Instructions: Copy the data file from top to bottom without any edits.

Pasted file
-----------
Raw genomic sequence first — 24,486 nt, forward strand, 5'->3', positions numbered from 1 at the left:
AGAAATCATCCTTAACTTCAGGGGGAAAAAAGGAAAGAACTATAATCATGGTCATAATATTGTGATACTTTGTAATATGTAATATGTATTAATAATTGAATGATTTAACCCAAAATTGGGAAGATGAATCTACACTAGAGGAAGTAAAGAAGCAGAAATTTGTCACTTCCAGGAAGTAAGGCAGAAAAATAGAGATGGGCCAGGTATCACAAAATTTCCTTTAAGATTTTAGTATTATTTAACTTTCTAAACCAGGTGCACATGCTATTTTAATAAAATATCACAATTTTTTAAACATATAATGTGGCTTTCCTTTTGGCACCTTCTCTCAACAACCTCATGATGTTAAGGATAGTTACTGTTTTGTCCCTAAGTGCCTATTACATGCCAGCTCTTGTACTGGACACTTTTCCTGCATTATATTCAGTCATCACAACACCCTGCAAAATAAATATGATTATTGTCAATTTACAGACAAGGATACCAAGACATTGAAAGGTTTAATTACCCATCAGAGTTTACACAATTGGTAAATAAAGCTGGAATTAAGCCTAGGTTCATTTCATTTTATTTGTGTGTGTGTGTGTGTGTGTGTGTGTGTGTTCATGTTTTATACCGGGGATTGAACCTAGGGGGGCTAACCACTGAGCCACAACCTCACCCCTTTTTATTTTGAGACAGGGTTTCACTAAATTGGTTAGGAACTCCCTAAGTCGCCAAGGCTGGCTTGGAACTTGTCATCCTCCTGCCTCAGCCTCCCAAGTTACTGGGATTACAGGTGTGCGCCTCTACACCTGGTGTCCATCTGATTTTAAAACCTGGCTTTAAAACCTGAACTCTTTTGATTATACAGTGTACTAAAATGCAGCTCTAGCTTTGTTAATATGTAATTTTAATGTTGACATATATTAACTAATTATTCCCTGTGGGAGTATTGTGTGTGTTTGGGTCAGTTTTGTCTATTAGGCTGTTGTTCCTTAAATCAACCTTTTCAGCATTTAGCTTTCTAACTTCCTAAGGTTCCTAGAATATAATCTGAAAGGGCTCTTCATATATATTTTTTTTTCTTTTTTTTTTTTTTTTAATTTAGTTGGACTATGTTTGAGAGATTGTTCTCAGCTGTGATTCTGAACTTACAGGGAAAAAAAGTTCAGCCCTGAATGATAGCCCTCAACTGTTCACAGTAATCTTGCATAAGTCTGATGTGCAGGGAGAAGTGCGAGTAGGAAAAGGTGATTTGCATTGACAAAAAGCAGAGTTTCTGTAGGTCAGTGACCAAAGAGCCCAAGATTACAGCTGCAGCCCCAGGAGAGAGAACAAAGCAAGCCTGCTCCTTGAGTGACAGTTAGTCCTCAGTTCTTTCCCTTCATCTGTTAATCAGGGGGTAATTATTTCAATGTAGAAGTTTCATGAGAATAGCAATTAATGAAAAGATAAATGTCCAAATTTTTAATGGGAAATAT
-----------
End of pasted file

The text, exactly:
Raw genomic sequence first — 24,486 nt, forward strand, 5'->3', positions numbered from 1 at the left:
AGAAATCATCCTTAACTTCAGGGGGAAAAAAGGAAAGAACTATAATCATGGTCATAATATTGTGATACTTTGTAATATGTAATATGTATTAATAATTGAATGATTTAACCCAAAATTGGGAAGATGAATCTACACTAGAGGAAGTAAAGAAGCAGAAATTTGTCACTTCCAGGAAGTAAGGCAGAAAAATAGAGATGGGCCAGGTATCACAAAATTTCCTTTAAGATTTTAGTATTATTTAACTTTCTAAACCAGGTGCACATGCTATTTTAATAAAATATCACAATTTTTTAAACATATAATGTGGCTTTCCTTTTGGCACCTTCTCTCAACAACCTCATGATGTTAAGGATAGTTACTGTTTTGTCCCTAAGTGCCTATTACATGCCAGCTCTTGTACTGGACACTTTTCCTGCATTATATTCAGTCATCACAACACCCTGCAAAATAAATATGATTATTGTCAATTTACAGACAAGGATACCAAGACATTGAAAGGTTTAATTACCCATCAGAGTTTACACAATTGGTAAATAAAGCTGGAATTAAGCCTAGGTTCATTTCATTTTATTTGTGTGTGTGTGTGTGTGTGTGTGTGTGTGTTCATGTTTTATACCGGGGATTGAACCTAGGGGGGCTAACCACTGAGCCACAACCTCACCCCTTTTTATTTTGAGACAGGGTTTCACTAAATTGGTTAGGAACTCCCTAAGTCGCCAAGGCTGGCTTGGAACTTGTCATCCTCCTGCCTCAGCCTCCCAAGTTACTGGGATTACAGGTGTGCGCCTCTACACCTGGTGTCCATCTGATTTTAAAACCTGGCTTTAAAACCTGAACTCTTTTGATTATACAGTGTACTAAAATGCAGCTCTAGCTTTGTTAATATGTAATTTTAATGTTGACATATATTAACTAATTATTCCCTGTGGGAGTATTGTGTGTGTTTGGGTCAGTTTTGTCTATTAGGCTGTTGTTCCTTAAATCAACCTTTTCAGCATTTAGCTTTCTAACTTCCTAAGGTTCCTAGAATATAATCTGAAAGGGCTCTTCATATATATTTTTTTTTCTTTTTTTTTTTTTTTTAATTTAGTTGGACTATGTTTGAGAGATTGTTCTCAGCTGTGATTCTGAACTTACAGGGAAAAAAAGTTCAGCCCTGAATGATAGCCCTCAACTGTTCACAGTAATCTTGCATAAGTCTGATGTGCAGGGAGAAGTGCGAGTAGGAAAAGGTGATTTGCATTGACAAAAAGCAGAGTTTCTGTAGGTCAGTGACCAAAGAGCCCAAGATTACAGCTGCAGCCCCAGGAGAGAGAACAAAGCAAGCCTGCTCCTTGAGTGACAGTTAGTCCTCAGTTCTTTCCCTTCATCTGTTAATCAGGGGGTAATTATTTCAATGTAGAAGTTTCATGAGAATAGCAATTAATGAAAAGATAAATGTCCAAATTTTTAATGGGAAATAT